In Columbus, these could organizations that provide for vulnerable youths – nonprofits such as Star House, Kaleidoscope Youth Center and Huckleberry House – and offer a vital safety net for those most at risk from traffickers.

“A number of the kids who come here have a history of trafficking, and usually it’s a result of not having anywhere to turn, and it’s usually resource-based and survival sex,” said Star House clinical therapist Katie Weaver, who added that many times the person involved doesn't even know they've been trafficked. “In impoverished families, sometimes it’s the dad who’s trafficking, or it’s an uncle, or it’s a boyfriend. Often our young people, and especially our young women, don’t even realize they’re being trafficked. … And so, part of our work is saying, ‘This isn’t survival. This isn’t a normal way to get by. You’re being exploited.’”

One of the more challenging hurdles for anti-trafficking advocates could be that Sound of Freedom's popularity is being driven almost exclusively by the political right (the movie has been championed on social media by the likes of former President Donald Trump, conservative commentator Benny Johnson and Texas Sen. Ted Cruz) – a group that has traditionally been resistant to funding the types of social programs that could most directly impact trafficking, such as youth shelters or investing in the foster care system. In addition, the Republican Party has increasingly advocated for anti-trans and anti-LGBTQ legislation that could further exacerbate the problem. 

“We’ll often see people come out as LGBTQ and not be accepted by their family, and then they’ll end up on the street as a result,” said Jill Gorz, clinical services manager at Star House, which serves north of 100 youths in a typical day, in addition to 59 residents currently being housed on the West Side at Carol Stewart Village, a long-term, affordable housing complex for youths experiencing homelessness.

The movie’s advocates have also been intensely sensitive to any criticisms levied against it, which Lewis-Johnson acknowledged has added to the challenge of having needed difficult conversations about issues related to the film. Rolling Stone culture writer Miles Klee experienced this reality firsthand, subjected to a flood of emails and social media posts slandering him as a pedophile (and worse) after publishing a review in which he described Sound of Freedom as “a stomach-turning experience, fetishizing the torture of its child victims and lingering over lush preludes to their sexual abuse.”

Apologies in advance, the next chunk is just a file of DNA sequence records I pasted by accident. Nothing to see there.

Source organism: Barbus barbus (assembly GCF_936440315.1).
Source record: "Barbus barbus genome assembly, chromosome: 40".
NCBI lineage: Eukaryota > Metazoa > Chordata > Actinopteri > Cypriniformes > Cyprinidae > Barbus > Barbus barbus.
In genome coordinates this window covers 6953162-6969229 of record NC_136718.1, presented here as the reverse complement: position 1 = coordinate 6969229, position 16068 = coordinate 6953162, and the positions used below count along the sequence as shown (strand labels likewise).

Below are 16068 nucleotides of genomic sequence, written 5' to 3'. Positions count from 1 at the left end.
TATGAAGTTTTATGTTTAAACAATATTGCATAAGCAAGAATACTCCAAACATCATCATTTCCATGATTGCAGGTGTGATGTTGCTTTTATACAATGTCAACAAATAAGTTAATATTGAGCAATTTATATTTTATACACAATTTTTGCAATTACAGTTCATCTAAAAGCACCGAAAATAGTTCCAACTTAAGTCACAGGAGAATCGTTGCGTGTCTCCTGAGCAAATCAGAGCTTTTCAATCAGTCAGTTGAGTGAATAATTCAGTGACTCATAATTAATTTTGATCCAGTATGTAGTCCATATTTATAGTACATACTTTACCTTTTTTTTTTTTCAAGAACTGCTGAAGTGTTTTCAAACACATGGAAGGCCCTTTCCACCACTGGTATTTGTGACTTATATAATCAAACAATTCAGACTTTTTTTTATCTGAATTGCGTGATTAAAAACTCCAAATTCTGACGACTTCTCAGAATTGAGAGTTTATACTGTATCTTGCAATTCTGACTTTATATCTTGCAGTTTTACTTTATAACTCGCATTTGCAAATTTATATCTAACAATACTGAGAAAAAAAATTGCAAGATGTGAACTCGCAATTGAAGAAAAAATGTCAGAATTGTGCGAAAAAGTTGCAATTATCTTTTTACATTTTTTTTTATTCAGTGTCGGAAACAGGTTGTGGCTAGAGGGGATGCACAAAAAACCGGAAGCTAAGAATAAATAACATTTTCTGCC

“The film, as propaganda, is designed that way, as to be sort of bulletproof. You can’t really take issue with it artistically or creatively without being seen as trying to suppress the message,” Klee said. “And, yeah, it might be a silver lining if [local anti-trafficking organizations] are getting money from these people. But I don’t like the fearmongering that comes with it. And I think we are scaring a lot of vulnerable, older people and parents into thinking that children are getting snatched off the street corner every day. And if you’re motivated by that to give to these groups, maybe that’s not the best kind of philanthropy we should hope for. It’s pretty low down and dirty, and I think it contributes to a more paranoid society, and that’s a big problem we have now.”

Along similar lines, Sound of Freedom has been adopted as a recruiting tool by adherents of the QAnon conspiracy, which includes the movie’s star, Caviezel, who in promoting the film has continued to spread the ideology’s most fantastical falsehoods, among them that traffickers are harvesting children’s organs and extracting the adrenochrome from their brains before murdering them. While the film itself avoids QAnon – in his review, Klee describes it as “relatively grounded in our universe” – the issues championed by the film have made it a valuable introduction into the conspiracy for its believers, much in the way the “Save the Children” campaign operated a few years back, providing sanitized public cover for a variety of ugly conspiracies.

“There’s no adrenochrome harvesting or anything like that in the film, and people really hammered me with that point in coming after me,” Klee said. “But it was interesting that people were denying any connection to the QAnon world while I was getting deluged with messages saying I was satanic, that I drank blood, that I’m in on organ-harvesting – all of these things that are much more extreme, QAnon-coded ideas. … I don’t know how you can deny the connection between the Q movement and this film. Even people on QAnon message boards were like, ‘We have to get more people to see this movie. This will wake them up to the truth.’”

Lewis-Johnson said she was “gravely concerned” with the way the film has been embraced to advance the QAnon conspiracy, and reiterated the importance of sticking to the truth when it comes to confronting the very-real issue of human trafficking.

“I’m happy we’re talking about the issue of trafficking, but now let’s talk about what it really looks like,” she said. “Frankly, as a person of faith, it is so concerning to me how sometimes in my faith community we just latch on to something because it aligns with who we are and what we believe. And then we just accept all of it. … We need to look at the facts, because we’re going to make the problem worse if we don’t make decisions based on good information and if we don’t bring everyone to the table who needs to be part of the conversation.”